The pdf file shows a drawing of the motor with the outer Fiberglas clamshell installed for cooling purposes. The two concentric rings around the outside of the motor contain accordion folded copper sheet bonded to the housing, similar to a radiator in design. Forced air is directed through these heat sink rings, then it escapes through the staggered holes distributed around the clamshell.

              Batteries/BMS:
              On the battery pack, I'm held up until the drive unit is located and mounted to the frame. I pretty much know how the modules will be located, but I can't fabricate any structural framework until then.

              I have hopefully short tracked the time to completion for the BMS software.
              ACP held a meeting last week to discuss whether they would use their resources to engineer a new BSM system compatible with the new lower voltage iron-phosphate lithium chemistry cells.
              Unfortunately, they have decided against it, and will continue on with engineering products compatible with the higher voltage/energy density cobalt based chemistry.

              The functional cell voltage differences between these chemistries would have required ACP to design new cell-level monitoring hardware/software. Their existing hardware will not operate below 3v, and the A123 cells I am using require monitoring down to the 2.4v area.

              Already knowing this may be their decision beforehand, I also asked to be provided with a single-use licensing agreement with ACP in granting access to the source code used in their VMS2001 series BMS package.
              This particular BMS package is based on the Motorola HC12 processor family, is entirely written in assembly language, and fortunately an instruction set I have extensive experience in working with. Much of the embedded control work I perform in my day (paying) job involves this processor family.

              This will eliminate my having to completely engineer the BMS host control hardware/software from scratch, and focus only on the critical BMS software changes, and the replacement individual cell monitoring hardware/software components.


              Regards, Jeff
              Last edited by Jeff; 03-23-2010, 07:08 PM. Reason: URL change

              Comment


              • #8
                Ahhh, I see now its an electrical isolator. I was thining mechanical isolator when you were mentioning the motor and transmission coupling.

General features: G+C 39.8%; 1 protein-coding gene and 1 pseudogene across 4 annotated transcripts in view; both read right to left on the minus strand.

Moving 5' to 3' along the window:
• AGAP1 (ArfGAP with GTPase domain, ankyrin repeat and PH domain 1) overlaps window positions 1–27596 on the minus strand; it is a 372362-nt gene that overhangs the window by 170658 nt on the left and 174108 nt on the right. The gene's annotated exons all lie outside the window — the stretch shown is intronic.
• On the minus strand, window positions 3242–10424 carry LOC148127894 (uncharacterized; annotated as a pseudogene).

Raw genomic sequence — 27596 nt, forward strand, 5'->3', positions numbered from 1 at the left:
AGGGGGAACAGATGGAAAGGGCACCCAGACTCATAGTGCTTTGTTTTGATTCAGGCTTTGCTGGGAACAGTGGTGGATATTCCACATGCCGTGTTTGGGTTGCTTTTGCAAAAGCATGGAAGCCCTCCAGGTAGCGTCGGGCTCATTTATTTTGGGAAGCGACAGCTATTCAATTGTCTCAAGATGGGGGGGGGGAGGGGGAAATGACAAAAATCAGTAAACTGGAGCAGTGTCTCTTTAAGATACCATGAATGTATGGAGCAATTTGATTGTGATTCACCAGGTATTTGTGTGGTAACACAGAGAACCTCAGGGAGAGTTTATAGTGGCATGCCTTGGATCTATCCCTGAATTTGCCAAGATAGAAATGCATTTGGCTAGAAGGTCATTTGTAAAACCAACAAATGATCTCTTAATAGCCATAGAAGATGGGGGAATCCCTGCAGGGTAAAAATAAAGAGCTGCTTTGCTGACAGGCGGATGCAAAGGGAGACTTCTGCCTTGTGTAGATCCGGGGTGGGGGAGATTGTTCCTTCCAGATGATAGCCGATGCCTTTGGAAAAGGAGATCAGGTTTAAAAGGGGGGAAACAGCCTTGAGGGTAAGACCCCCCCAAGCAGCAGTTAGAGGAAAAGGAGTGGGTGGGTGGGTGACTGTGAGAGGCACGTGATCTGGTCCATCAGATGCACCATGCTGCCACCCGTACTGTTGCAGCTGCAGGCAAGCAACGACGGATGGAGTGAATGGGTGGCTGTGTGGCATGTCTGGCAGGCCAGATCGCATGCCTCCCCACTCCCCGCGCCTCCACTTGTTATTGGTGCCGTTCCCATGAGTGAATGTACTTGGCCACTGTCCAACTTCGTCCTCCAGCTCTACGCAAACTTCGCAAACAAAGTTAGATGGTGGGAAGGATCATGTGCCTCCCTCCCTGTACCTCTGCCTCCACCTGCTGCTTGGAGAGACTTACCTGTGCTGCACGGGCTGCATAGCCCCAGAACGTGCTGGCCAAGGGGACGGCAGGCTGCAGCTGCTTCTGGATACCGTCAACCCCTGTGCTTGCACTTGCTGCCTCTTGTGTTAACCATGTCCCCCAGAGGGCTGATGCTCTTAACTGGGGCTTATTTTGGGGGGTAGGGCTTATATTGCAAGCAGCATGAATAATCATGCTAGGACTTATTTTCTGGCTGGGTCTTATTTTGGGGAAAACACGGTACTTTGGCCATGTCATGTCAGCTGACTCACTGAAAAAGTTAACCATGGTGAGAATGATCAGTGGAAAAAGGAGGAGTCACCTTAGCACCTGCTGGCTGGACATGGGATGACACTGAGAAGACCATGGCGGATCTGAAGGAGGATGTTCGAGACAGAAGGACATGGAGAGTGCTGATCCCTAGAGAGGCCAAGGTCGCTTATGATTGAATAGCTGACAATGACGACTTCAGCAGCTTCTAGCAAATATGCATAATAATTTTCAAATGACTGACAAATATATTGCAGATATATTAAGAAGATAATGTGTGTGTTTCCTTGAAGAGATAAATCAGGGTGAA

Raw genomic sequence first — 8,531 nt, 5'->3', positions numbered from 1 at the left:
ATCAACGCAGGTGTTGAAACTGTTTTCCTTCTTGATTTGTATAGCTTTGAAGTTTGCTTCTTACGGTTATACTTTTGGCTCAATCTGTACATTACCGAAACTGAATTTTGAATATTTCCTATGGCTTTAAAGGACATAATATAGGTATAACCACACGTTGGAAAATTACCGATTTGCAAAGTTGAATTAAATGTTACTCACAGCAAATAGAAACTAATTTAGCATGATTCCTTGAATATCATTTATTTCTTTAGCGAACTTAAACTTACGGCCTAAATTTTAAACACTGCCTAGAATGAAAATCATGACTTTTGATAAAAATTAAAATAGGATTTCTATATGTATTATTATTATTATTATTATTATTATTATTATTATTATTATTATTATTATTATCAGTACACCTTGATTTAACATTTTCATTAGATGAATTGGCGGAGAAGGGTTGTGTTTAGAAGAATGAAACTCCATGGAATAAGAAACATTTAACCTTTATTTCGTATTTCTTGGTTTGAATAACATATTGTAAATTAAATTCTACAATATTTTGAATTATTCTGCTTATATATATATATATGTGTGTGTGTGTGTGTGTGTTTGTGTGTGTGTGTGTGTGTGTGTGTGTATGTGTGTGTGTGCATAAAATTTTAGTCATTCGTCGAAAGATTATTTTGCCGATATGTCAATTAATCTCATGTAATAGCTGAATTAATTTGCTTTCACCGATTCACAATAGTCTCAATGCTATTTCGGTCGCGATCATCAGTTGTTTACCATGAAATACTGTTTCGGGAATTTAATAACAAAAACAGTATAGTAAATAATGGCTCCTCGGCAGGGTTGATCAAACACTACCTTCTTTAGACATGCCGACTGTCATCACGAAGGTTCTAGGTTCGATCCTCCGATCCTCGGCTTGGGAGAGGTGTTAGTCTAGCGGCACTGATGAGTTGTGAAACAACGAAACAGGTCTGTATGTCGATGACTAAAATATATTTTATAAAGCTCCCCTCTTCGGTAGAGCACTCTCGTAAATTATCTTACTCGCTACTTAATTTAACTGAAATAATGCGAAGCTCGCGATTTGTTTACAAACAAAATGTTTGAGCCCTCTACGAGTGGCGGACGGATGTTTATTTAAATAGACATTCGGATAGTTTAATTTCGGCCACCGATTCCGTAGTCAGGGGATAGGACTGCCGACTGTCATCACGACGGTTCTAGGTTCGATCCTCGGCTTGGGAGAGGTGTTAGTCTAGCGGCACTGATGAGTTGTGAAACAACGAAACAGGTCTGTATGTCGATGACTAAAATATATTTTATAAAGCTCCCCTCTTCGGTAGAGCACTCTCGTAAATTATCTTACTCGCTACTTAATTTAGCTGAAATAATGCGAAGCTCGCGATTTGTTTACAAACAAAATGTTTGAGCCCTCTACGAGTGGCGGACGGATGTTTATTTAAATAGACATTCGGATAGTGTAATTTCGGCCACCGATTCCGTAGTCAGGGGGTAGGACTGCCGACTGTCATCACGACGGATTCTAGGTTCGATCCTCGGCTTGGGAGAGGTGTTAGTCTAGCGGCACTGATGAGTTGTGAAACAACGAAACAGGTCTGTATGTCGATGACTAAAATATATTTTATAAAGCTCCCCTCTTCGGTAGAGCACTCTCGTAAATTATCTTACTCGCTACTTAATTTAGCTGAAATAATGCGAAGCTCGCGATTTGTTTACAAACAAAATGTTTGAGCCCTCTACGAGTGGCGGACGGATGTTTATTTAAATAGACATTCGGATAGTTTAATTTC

I like how ACP uses the motor for charging. Gets rid of an onboard charger (for the use of a charger/inverter) and reduces weight/space. I agree this is one of the more unique and rare aspects to their product.

                One question about the ACP charging circuit. Will it auto-adjust between charging from a 240V circuit and "opportunity" charges from 120V?

                20KW of charging capabilities is fantastic. Is there a drop in charging efficiency at that high a level? I read a while back that there was plans for Tesla to develop 16KW charging stations. See: http://www.californiagreensolutions.....h,content=668
                Do you know if there are any recent plans to bump that up to 20KW?

                I also have extensive experience with the HC12 (and every other mainstream processor and FPGA) and it confuses me why they have written the code in assembly. I'm a big fan of elegant and efficient code. However, in this application there isn't a need for that level of program execution efficiency. Also, the code will be inefficient to maintain and expand for applications like your cells or other changes in the future. Just my opinion. By the way, what is your day job with embedded system work?

                Anyway, I enjoy your posts. Keep up the good work.
                Alex Lear
                attackforums.com administrator

                Comment


                • #9
                  Originally posted by Jeff View Post
                  Alex, on the isolation coupling:
                  I had hopes of appearing at the EVS23 (electric vehicle symposium 23) show in Los Angeles this Dec. I've resigned myself to the fact it will not be finished in time by doing it all myself. I've reset my schedule to completion for June '08.
                  [/url]
                  Jeff, I am located in Phoenix and would very much like to talk to you about your project and tell you a bit about mine.

                  I have sent you a U2U.

                  Steve Graber

                  Comment


                  • #10
                    Originally posted by Alex View Post

                    One question about the ACP charging circuit. Will it auto-adjust between charging from a 240V circuit and "opportunity" charges from 120V?

                    Is there a drop in charging efficiency at that high a level?

                    Do you know if there are any recent plans to bump that up to 20KW?

                    I also have extensive experience with the HC12 (and every other mainstream processor and FPGA) and it confuses me why they have written the code in assembly. I'm a big fan of elegant and efficient code. However, in this application there isn't a need for that level of program execution efficiency. Also, the code will be inefficient to maintain and expand for applications like your cells or other changes in the future. Just my opinion. By the way, what is your day job with embedded system work?
                    The charge receptacle on the vehicle supports two additional signal pins besides the power connection pins. These signal pins connect to the ACP BMS control module as inputs. The separate charge cord, whether it be 120v or 240v has an embedded resistor in it's plug, connected to these signal pins, used to identify which cord is connected, and how much power is permitted to safely draw for charging.

                    The vehicle charging system efficiency is 91% between 8-9kw. At 20kw it is 87%. And using 120v, a different PWM profile is used to maximize efficiency. I don't have the real data on 120v charging performance.

                    As you might remember, there were three power levels of EV charging standards defined. Level 1 is the standard 6.6kw, level 2 is a high power three phase (possibly 10kw, though I've forgotten the exact amount), and level 3 is 50kw three phase. Yow.
                    ACP defines their charging system as level 2+, meaning it has the capabilities of level 2 high power charging, though with single phase power.

                    Tesla is sticking with 120vac (opportunity), and level 1 compatability only.